On the surface, you’d think a hobby that consists of wrapping a few strands of fur, feathers and thread around a hook would be among the simplest of pastimes. What could be less stressful than sitting at a desk creating beautiful works of art with exotic names like “Royal Coachman” and “Pale Sulfur Dun”?
Actually, fly tying is an addictive form of mental illness from which few people recover.
It all starts innocently enough. Some kindly father figure shows you how to tie your first fly. Naturally, your first attempts are rather crude and considerably rough around the edges.
I recall tying my first wooly worms around our camp in the Sierra Nevada. My early flies were fat and ugly and looked as though they had been tied by a bear cub with burned and bandaged paws. Interestingly enough, the unsophisticated trout of those wild mountain streams didn’t know any better and were stupid enough to hook themselves on my crude creations. What a major thrill it was to catch trout on flies I had tied myself.
Without realizing it, however, I was the one who had become hooked. Although I was catching plenty of trout and enjoying myself immensely, I began to read hat the “experts” didn’t use crude flies, like wooly worms in size 6 and size 8, but rather fine, delicate flies tied on size 16 or 18 hooks. In addition, I soon learned that sophisticated fly tiers didn’t use just any old inexpensive chicken feathers. Oh, no — real fly tiers used outrageously expensive feathers from specially bred roosters that cost a month’s pay to obtain. Then, of course, there were the specialty flies that used more exotic materials — peacock herl, elk hair, feathers from the endangered jungle cock.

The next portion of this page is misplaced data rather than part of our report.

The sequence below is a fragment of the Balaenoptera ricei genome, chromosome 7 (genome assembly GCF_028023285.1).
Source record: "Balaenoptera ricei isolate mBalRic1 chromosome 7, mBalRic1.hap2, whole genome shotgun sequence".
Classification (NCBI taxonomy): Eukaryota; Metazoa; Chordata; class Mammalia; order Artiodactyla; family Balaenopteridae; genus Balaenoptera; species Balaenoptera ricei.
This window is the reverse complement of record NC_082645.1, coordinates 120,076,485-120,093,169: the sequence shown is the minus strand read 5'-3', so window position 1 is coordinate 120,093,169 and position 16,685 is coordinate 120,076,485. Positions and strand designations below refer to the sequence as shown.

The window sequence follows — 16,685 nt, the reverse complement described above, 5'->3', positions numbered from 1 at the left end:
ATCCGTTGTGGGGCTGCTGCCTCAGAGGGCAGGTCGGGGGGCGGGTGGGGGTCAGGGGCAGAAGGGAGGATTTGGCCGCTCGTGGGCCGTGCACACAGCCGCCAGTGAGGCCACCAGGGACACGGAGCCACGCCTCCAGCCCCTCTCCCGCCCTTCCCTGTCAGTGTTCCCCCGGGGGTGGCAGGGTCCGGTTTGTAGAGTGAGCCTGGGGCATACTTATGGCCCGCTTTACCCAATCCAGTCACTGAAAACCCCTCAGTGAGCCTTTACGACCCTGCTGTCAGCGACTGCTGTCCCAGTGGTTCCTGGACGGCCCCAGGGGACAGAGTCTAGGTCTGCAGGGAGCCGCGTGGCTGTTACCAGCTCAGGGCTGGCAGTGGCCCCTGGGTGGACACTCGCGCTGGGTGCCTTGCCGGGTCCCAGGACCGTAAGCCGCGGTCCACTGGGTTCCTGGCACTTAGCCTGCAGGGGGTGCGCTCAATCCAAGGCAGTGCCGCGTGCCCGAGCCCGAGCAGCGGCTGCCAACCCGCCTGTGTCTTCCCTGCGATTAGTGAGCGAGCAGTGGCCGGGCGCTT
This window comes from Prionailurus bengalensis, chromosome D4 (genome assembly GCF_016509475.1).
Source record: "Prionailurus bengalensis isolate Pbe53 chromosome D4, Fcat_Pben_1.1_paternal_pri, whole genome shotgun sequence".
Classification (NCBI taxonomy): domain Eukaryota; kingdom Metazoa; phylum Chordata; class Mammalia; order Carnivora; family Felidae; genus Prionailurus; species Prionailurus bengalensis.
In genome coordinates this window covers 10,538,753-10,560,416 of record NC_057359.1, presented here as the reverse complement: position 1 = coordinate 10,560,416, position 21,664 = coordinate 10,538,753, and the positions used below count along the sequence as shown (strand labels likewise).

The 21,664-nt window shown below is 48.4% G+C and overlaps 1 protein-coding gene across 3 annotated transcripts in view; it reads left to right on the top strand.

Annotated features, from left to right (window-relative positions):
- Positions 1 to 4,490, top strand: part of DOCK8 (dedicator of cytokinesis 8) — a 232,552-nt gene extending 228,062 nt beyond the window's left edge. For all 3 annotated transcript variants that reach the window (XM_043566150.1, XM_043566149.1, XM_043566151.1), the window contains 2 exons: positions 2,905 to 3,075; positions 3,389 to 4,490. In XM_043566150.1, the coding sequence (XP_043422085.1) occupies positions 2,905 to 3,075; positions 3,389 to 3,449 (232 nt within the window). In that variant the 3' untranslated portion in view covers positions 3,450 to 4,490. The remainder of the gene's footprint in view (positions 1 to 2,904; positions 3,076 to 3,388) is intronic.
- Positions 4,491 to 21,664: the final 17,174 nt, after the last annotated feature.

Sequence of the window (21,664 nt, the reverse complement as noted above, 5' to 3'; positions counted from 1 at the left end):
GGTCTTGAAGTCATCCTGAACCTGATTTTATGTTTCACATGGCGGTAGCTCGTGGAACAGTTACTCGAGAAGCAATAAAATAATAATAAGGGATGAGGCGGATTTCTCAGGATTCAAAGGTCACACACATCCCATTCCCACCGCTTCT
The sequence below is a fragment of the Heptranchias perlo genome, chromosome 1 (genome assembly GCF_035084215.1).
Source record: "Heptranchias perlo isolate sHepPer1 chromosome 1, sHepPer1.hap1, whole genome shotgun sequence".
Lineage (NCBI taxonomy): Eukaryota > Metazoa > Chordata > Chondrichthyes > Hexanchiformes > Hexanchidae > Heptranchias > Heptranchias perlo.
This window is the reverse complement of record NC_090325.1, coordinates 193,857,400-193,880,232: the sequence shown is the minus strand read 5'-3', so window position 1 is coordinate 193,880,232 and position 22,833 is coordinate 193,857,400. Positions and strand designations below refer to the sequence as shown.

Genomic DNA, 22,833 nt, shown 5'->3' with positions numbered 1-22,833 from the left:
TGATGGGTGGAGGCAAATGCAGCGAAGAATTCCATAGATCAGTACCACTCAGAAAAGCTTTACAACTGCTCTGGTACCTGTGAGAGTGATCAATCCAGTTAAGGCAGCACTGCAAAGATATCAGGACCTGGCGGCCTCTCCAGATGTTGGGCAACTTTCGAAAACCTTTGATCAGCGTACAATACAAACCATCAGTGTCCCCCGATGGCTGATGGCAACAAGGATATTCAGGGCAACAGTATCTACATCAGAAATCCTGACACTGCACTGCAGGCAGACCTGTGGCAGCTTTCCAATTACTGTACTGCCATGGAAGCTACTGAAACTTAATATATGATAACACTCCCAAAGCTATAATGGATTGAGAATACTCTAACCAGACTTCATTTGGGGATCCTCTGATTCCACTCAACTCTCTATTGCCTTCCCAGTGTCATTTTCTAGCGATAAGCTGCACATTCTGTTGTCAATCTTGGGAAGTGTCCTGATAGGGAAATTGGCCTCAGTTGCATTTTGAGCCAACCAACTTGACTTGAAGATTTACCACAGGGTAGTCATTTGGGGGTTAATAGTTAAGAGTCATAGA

One fly, the Tupps Indispensable, can only be properly tied using the urine-stained fleece of a mature ram. I have never successfully tied one, because I can’t figure out how to get that darned ram to stand still long enough to get my raw materials.
Fly tiers are the strange guys you see stopped along the road removing bits of fur from a road-killed critter. Some go to crazy lengths to get the needed materials. Let’s face it: The scarlet ibis isn’t real common around California. Not to worry — I have cultivated a friendship with an anonymous zookeeper who keeps me supplied with red feathers he gathers whenever the birds molt.
Because jungle cocks are now endangered by habitat destruction, their feathers are harder to get than Cuban cigars. The only way you can legally get one is to prove you got it before 1965. Fortunately, my dad brought back a jungle cock hide from his duty in the Pacific in World War II. When Dad died, I inherited his trunk full of exotic fly-tying materials.
As I have gotten older, I no longer worry about fancy, delicate flies tied from weird materials. Instead, I tie some black wool yarn on a size 8 hook, wrap a cheap hen feather around it and tie it off with black cotton sewing thread. Voila: a crude, ugly wooly worm that still catches fish, just as it did 50 summers ago.
I guess it took me five decades to learn that simple always was best.
Until next time, tight lines.
• Don Moyer began writing Tight Lines more than three decades ago. He can be reached at firstname.lastname@example.org.